25 ILC Draft Articles & Commentary, id. at 89.

26 Cf. Biwater Gauff (Tanzania) Ltd. v. Republic of Tanzania, ICSID Case No. ARB/05/22, Procedural Order, para. 67 (Mar. 31, 2006) (quoting Christoph Schreuer et al., The ICSID Convention: A Commentary 744, 746 (2001), stating that “the Tribunal has to strike a careful balance between the urgency of a request for provisional measures and the need not to prejudge merits of the case”).

27 See supra note 23.

28 Cf. Martti Koskenniemi, From Apology to Utopia 257 (2005) (noting that “[i]n the Right of Passage and Asylum Cases, preference for interpreting sovereignty restrictively lead nowhere because we do not know which of the two States’ sovereignty to prefer”). The same observation similarly applies to rights.

29 But see id. at 614:

One need not be Talleyrand or a student of the League debates on the Spanish Civil War in order to realize that that even non-intervention is intervention—namely intervention on the side of the status quo. And there is no essential limit for such a reading of international law as a set of wide-ranging authorizations for the use of power and privilege—in fact, this is the most traditional (though of course contested) reading of the law as it emerges from the case of the SS Lotus.

30 For a discussion of this theory, see supra note 22.

31 Cf. Victor Pey Casado, Fondation President Allende v. Chile, ICSID Case No. ARB/98/2, para. 25 (Sept. 25, 2001).

32 See id.

33 Cf. supra note 22.

34 Passage Through the Great Belt (Fin. v. Den.), Provisional Measures, 1991 ICJ Rep. 12, 16 (July 29).

35 This is not the only requirement for the issuance of interim relief at international law. It is, however, the most problematic.

36 Corfu Channel Case (U.K. v. Alb.), Merits, 1949 ICJ Rep. 4 (April 9).

37 Ahmadou Sadio Diallo (Guinea v. Dem. Rep. Congo), Judgment, 2010 ICJ Rep. 692 (June 19).

38 See, e.g., Borzu Sabahi, Compensation and Restitution in Investor-State Arbitration (2011); Simmons, Joshua B., Valuation in Investor-State Arbitration: Towards a More Exact Science, 30 Berkeley J. Int’l L. 196 (2012)Google Scholar.

39 See, e.g., Agreement Between the Government of the PRC and Mongolia Concerning the Encouragement and Reciprocal Protection of Investment, art. 8,

40 Occidental Petroleum Corporation, et al. v. Republic of Ecuador, ICSID Case No. ARB/06/11, Decision on Provisional Measures (Aug. 17, 2007).

41 Id. para. 79.

42 Id. paras. 79–86.

43 Id. para. 98.

44 Id.

45 Paushok, supra note 13.

46 Id. at 16–17.

47 Id.

48 Id. para. 78.

49 Id.

50 Application of the Interim Accord of 13 September 1995 (Maced. v. Gr.), 2011 ICJ Rep. 1, 19 (Dec. 5).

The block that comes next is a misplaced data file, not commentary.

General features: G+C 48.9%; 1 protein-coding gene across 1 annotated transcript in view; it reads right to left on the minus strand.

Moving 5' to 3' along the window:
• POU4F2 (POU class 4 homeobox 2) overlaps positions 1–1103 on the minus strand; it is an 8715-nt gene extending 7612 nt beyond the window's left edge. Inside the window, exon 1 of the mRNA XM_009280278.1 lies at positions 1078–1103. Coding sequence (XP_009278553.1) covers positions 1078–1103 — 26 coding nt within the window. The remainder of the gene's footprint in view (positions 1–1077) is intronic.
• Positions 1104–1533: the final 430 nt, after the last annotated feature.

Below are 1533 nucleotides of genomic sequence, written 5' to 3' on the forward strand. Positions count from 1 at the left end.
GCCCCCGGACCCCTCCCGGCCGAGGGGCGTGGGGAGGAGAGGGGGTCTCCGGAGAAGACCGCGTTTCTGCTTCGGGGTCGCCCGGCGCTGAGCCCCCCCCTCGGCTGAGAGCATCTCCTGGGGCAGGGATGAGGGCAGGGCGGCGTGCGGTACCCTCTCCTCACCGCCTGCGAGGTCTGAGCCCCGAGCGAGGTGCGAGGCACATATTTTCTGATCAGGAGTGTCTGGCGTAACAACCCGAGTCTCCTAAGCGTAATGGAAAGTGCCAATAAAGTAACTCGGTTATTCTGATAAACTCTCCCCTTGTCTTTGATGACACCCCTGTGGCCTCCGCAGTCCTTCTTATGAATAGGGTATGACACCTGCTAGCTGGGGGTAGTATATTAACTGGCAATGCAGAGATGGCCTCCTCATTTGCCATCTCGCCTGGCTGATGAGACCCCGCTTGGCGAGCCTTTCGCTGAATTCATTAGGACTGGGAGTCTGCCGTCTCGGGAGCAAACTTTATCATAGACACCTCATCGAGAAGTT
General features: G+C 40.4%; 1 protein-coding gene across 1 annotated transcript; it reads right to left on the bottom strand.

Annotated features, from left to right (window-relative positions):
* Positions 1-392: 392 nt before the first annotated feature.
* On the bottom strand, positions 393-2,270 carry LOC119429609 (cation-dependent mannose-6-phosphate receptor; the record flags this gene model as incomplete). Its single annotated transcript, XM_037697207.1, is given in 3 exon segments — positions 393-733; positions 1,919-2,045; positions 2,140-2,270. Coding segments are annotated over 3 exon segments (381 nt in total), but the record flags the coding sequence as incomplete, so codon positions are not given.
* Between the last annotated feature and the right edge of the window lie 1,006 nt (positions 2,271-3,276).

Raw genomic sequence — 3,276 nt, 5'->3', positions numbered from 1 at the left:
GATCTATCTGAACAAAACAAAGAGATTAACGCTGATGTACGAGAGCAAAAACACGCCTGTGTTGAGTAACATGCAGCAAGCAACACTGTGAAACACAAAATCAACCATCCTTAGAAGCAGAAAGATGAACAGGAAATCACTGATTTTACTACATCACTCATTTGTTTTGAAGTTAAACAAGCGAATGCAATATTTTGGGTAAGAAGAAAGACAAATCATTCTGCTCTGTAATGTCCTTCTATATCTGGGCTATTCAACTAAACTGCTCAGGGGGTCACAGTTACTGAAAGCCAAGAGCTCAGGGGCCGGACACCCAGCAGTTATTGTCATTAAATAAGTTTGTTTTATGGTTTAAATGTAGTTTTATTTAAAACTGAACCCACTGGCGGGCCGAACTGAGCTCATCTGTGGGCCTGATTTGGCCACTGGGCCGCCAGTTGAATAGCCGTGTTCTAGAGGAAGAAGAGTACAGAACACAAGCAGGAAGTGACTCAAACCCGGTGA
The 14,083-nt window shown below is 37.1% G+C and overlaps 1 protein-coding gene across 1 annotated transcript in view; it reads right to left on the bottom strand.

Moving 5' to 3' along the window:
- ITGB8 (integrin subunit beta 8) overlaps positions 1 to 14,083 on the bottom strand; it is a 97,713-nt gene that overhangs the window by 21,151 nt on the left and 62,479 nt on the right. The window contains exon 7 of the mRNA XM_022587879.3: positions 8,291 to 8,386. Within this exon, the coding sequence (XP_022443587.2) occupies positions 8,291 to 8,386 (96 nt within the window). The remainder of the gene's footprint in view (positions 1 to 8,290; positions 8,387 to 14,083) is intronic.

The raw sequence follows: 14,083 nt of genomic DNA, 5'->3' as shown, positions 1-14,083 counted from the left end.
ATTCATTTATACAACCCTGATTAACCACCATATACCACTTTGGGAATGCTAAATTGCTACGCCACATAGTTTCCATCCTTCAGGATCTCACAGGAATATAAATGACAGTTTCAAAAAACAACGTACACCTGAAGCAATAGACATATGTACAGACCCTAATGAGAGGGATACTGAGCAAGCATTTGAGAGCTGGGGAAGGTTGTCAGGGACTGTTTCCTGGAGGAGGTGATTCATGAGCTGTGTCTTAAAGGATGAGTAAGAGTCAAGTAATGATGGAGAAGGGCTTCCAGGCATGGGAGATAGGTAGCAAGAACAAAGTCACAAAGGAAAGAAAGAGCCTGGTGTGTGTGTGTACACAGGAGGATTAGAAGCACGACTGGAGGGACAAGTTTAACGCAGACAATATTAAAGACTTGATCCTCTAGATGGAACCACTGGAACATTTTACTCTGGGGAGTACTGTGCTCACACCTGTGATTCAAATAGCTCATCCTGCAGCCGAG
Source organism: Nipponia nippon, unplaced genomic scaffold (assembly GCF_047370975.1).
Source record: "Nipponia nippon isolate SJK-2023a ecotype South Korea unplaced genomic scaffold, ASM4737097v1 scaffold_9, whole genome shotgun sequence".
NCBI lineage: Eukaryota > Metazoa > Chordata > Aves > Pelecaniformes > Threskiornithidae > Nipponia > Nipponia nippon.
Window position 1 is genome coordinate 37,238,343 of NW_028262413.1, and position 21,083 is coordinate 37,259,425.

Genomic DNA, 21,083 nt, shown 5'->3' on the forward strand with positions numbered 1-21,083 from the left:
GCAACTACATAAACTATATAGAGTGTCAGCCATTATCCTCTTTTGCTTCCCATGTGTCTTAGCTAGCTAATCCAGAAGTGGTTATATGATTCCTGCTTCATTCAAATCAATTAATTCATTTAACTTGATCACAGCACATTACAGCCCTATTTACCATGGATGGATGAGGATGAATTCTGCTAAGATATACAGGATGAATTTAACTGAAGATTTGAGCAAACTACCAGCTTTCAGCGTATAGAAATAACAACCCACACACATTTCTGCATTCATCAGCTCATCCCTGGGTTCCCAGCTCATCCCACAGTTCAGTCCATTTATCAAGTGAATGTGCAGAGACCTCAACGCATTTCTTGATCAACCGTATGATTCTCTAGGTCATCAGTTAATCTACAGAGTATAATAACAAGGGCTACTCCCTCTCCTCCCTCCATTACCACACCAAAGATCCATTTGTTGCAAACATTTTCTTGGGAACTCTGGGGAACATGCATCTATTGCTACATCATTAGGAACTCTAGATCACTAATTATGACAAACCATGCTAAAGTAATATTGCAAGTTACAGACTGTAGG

51 Christoph Schreuer et al., The ICSID Convention: A Commentary 657 (2d ed. 2009) (noting that “[i]n a number of cases tribunals have indicated that they would draw adverse inferences from a party’s failure to supply documents”).

52 See Libananco Holdings Co. Ltd. v. Republic of Turkey, ICSID Case No. ARB/06/8, Preliminary Issues, para. 42 (June 28, 2008) (Claimant requesting “summary judgment”).

53 See supra note 45.

54 Phoenix Action, Ltd. v. Czech Republic, ICSID Case No. ARB/06/5, Award, para. 151 (Apr. 15, 2009).

55 Desert Line Projects LLC v. Republic of Yemen, ICSID Case No. ARB/05/17, Award, para. 290 (Feb. 6, 2008).

56 Ahmadou Sadio Diallo (Guinea v. Dem. Rep. Congo), 2012 ICJ. Rep., para. 18 (June 19, 2012).

57 Id. para. 21.

58 Id. para. 24.

59 Id. para. 23.

60 Id.

61 On the compensatory nature of moral damages, see generally Wong, Jarrod, The Misapprehension of Moral Damages in Investor-State Arbitration, in Contemporary Issues in International Arbitration and Mediation: The Fordham Papers 2012 (Rovine, Arthur ed., forthcoming)Google Scholar.

62 ILC Draft Articles & Commentary, supra note 23.

63 Id. art. 36, cmt. (16).

64 Id. at 111.

65 See Wong, supra note 60, at part 111(E).

66 See Rainbow Warrior (N.Z. v. Fr.), 20 R.I.A.A. 217, 272–73, para. 122 (1990) (“There is a long established practice of States and international Courts and Tribunals of using satisfaction as a remedy or form of reparation (in the wide sense) for the breach of an international obligation. This practice relates particularly to the case of moral or legal damage done directly to the State, especially as opposed to the case of damage to persons involving international responsibilities”) (emphasis added); ILC Draft Articles, supra note 23, art. 37, cmt. (1) (noting that satisfaction “is not a standard form of reparation, in the sense that in many cases the injury may be fully repaired by restitution and/or compensation”).

67 ILC Draft Articles & Commentary, supra note 23, at 107.

68 Carl Schmitt, Legalität und Legitimität 11–12 (1932) (our translation).

69 Carl Schmitt, Politische Theologie, Vier Kapitel zur Lehre von der Souveränität 42–13 (1934) (our translation).